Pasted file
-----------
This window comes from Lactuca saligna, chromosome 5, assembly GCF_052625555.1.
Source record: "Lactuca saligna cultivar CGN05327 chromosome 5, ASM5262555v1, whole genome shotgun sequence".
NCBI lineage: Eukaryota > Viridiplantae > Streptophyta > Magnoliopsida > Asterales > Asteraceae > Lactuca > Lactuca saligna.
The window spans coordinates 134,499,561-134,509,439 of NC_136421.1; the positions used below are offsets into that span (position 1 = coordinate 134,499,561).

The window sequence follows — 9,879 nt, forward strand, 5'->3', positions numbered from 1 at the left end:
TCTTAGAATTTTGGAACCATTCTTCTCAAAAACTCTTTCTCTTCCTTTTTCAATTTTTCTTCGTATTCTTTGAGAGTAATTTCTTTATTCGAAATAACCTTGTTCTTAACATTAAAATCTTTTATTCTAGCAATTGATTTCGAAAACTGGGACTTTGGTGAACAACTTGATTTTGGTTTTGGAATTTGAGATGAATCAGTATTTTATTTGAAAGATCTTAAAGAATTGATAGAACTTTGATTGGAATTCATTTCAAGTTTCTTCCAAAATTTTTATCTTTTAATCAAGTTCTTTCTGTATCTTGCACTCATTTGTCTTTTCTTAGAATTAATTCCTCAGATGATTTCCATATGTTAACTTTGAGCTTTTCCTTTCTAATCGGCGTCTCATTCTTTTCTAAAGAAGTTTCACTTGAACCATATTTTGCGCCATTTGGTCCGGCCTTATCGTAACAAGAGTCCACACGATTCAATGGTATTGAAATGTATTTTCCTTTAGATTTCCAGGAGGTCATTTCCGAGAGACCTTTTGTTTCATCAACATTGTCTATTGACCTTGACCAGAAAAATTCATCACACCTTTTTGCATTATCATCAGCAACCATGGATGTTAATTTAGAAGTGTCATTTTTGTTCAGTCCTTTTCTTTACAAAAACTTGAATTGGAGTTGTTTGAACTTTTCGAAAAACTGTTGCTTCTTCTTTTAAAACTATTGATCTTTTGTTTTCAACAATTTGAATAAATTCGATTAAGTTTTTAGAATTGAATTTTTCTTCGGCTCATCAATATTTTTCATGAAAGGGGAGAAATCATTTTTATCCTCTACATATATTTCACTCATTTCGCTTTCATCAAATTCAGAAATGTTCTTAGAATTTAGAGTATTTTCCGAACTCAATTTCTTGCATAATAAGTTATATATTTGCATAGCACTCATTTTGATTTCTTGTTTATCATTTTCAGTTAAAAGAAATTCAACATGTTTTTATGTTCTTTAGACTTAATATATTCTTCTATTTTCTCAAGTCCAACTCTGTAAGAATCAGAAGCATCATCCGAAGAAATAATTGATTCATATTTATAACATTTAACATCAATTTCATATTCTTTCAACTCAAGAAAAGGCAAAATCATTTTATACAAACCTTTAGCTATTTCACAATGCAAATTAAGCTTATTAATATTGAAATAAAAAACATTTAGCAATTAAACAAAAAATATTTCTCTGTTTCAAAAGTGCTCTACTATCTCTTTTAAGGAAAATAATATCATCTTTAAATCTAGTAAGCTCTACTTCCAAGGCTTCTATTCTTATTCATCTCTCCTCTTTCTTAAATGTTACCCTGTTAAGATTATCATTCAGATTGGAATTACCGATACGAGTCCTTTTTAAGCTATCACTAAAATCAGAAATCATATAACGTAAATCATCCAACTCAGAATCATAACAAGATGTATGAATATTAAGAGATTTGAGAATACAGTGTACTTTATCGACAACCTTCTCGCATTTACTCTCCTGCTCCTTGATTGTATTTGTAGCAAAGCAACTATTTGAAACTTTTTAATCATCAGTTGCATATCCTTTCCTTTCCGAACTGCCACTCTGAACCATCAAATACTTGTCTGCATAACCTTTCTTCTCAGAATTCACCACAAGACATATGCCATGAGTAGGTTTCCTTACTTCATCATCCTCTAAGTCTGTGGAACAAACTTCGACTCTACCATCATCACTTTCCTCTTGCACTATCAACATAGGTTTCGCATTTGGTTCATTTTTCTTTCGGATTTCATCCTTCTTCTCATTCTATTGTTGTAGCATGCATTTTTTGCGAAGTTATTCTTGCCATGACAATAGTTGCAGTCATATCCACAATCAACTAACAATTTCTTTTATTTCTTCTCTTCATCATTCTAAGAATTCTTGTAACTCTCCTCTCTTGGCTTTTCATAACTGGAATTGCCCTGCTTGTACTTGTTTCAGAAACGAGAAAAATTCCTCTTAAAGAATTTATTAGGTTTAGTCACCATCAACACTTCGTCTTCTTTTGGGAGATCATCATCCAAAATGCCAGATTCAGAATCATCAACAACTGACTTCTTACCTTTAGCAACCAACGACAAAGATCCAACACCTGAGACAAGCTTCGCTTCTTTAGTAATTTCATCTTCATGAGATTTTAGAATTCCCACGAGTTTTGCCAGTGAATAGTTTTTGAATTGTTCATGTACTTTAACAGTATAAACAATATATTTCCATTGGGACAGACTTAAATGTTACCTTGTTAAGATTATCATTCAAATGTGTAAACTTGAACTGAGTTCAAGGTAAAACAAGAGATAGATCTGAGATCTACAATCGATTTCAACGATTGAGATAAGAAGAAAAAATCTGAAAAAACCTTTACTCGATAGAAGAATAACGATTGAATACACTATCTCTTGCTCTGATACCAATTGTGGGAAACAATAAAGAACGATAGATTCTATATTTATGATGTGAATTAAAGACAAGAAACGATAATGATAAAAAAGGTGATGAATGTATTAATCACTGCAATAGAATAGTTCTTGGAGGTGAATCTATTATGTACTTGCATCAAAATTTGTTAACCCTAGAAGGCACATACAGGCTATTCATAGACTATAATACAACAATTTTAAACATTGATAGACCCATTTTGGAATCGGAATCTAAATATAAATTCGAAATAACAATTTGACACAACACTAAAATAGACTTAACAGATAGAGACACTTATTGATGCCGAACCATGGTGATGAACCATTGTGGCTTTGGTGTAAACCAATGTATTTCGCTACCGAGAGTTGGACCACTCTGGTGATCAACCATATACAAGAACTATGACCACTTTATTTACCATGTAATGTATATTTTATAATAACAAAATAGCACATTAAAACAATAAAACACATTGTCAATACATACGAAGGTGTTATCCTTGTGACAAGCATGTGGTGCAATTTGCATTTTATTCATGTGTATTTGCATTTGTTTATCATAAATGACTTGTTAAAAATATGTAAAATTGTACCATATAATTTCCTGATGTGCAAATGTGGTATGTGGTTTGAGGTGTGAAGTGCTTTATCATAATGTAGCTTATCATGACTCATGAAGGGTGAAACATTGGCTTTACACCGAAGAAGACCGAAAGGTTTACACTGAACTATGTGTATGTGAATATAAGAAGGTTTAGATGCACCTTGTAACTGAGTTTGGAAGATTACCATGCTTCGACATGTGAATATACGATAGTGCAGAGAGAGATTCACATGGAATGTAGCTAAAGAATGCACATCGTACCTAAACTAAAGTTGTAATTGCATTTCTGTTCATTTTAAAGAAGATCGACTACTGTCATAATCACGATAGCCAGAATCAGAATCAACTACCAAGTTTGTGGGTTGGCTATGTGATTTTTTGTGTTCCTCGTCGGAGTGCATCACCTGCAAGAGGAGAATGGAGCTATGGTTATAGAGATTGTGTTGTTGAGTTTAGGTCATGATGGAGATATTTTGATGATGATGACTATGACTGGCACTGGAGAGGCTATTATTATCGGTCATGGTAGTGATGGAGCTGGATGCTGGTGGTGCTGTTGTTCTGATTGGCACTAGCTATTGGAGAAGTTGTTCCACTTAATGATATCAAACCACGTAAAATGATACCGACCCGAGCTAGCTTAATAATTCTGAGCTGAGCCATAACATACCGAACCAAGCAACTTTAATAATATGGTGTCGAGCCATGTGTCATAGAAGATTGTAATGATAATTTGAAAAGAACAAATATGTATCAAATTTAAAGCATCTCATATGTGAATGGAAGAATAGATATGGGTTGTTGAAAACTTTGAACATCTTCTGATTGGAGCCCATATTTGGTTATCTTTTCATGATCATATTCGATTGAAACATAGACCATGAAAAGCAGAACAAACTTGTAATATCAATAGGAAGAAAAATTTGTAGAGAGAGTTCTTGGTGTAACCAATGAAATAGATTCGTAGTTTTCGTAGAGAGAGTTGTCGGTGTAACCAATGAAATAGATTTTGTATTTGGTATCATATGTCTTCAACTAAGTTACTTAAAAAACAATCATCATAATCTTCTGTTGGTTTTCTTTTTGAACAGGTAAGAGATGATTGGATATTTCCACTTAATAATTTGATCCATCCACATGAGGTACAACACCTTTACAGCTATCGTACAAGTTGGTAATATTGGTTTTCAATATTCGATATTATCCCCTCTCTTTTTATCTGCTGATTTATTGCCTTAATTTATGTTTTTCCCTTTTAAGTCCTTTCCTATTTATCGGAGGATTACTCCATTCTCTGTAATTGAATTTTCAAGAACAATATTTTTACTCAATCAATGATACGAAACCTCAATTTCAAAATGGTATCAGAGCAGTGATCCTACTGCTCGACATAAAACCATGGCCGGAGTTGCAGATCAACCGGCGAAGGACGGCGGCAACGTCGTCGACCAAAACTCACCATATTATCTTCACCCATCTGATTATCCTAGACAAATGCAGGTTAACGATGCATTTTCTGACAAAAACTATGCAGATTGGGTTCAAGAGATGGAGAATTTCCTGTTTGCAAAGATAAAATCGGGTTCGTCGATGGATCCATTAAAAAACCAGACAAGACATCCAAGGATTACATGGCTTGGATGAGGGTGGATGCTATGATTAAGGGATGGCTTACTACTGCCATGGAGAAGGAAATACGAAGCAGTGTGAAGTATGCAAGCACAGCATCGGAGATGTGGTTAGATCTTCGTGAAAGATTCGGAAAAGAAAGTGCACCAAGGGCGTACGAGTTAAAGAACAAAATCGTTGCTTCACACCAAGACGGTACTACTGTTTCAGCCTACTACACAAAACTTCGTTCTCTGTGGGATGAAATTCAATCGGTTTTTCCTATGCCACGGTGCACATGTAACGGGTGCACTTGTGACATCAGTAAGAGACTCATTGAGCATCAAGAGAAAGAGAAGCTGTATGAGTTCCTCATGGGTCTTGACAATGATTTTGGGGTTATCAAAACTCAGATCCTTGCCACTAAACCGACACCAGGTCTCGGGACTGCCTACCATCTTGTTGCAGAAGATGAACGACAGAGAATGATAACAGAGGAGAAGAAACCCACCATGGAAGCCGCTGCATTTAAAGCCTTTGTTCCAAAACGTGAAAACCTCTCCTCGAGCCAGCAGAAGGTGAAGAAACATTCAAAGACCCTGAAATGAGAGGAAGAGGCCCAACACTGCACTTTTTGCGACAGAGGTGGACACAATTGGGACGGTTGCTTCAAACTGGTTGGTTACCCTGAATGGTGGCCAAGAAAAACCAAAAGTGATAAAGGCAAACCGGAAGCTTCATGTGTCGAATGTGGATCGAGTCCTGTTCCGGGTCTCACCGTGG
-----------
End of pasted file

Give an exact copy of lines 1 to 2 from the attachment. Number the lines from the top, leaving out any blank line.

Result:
This window comes from Lactuca saligna, chromosome 5, assembly GCF_052625555.1.
Source record: "Lactuca saligna cultivar CGN05327 chromosome 5, ASM5262555v1, whole genome shotgun sequence".